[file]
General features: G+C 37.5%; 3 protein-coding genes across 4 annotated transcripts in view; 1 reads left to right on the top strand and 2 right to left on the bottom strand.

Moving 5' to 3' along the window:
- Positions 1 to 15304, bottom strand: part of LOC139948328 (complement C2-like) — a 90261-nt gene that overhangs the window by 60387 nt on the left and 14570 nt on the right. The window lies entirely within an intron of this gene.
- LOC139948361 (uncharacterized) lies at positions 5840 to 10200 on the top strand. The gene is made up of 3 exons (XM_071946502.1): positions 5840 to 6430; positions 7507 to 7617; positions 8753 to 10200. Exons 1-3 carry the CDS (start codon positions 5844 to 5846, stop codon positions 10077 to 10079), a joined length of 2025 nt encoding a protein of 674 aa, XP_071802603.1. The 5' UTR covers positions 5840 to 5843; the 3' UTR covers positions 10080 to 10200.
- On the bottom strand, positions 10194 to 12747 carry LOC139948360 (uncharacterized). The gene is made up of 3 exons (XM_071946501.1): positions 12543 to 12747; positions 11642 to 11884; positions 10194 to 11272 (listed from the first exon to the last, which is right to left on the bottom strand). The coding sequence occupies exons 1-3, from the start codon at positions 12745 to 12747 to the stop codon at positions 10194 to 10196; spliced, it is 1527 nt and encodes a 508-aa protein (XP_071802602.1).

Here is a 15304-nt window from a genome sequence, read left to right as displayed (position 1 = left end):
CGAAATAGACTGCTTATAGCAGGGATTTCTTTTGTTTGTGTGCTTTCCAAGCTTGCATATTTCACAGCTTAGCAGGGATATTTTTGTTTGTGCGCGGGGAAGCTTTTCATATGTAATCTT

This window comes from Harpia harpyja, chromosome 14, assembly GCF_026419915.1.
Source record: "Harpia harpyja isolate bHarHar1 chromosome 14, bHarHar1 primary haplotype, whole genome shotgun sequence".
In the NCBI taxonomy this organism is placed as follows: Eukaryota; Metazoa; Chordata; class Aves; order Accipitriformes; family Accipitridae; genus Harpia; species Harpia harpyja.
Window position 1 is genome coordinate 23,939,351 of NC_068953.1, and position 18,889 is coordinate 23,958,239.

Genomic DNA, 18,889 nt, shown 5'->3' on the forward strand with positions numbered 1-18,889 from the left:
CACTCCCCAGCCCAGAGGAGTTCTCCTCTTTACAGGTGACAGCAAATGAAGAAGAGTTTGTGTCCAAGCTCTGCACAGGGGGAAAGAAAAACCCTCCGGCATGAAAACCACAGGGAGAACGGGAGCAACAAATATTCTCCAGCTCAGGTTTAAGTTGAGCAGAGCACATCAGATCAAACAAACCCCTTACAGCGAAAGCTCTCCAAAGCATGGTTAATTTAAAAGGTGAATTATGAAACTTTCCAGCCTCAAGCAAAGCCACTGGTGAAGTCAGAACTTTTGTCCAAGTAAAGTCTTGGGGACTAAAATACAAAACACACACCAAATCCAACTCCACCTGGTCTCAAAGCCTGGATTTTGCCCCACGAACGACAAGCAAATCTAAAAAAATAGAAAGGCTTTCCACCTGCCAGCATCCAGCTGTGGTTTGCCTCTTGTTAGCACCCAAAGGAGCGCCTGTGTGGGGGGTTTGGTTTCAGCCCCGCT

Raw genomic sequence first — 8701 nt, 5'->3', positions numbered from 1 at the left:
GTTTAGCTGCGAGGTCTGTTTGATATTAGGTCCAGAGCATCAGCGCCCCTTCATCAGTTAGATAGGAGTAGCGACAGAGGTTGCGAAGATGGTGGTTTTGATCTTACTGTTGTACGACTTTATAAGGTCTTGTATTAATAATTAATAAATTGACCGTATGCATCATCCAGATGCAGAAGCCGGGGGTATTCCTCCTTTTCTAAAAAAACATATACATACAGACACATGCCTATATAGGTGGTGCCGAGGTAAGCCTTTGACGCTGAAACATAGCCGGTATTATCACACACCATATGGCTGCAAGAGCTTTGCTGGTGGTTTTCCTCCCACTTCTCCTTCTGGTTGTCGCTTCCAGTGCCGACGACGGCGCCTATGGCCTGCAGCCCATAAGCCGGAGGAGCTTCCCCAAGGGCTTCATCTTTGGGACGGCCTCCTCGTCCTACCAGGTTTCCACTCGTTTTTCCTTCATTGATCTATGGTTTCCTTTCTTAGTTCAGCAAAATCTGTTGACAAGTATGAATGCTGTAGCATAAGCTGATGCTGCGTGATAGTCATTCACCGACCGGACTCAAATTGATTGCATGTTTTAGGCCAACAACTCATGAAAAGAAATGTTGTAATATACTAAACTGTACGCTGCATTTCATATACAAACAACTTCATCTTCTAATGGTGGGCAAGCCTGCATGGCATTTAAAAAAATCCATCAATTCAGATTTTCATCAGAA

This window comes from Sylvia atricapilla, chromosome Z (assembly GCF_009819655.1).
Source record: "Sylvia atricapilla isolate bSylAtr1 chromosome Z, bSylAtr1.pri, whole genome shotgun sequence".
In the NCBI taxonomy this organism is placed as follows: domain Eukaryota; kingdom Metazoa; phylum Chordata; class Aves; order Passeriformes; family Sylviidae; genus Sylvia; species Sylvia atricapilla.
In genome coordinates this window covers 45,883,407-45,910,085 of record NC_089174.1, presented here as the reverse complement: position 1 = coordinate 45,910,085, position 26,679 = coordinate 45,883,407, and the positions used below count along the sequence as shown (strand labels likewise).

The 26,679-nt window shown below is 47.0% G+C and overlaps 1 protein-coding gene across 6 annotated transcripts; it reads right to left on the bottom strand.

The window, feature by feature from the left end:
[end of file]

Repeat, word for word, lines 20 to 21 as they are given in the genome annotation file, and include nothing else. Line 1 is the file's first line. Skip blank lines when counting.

The 26,679-nt window shown below is 47.0% G+C and overlaps 1 protein-coding gene across 6 annotated transcripts; it reads right to left on the bottom strand.

The window, feature by feature from the left end: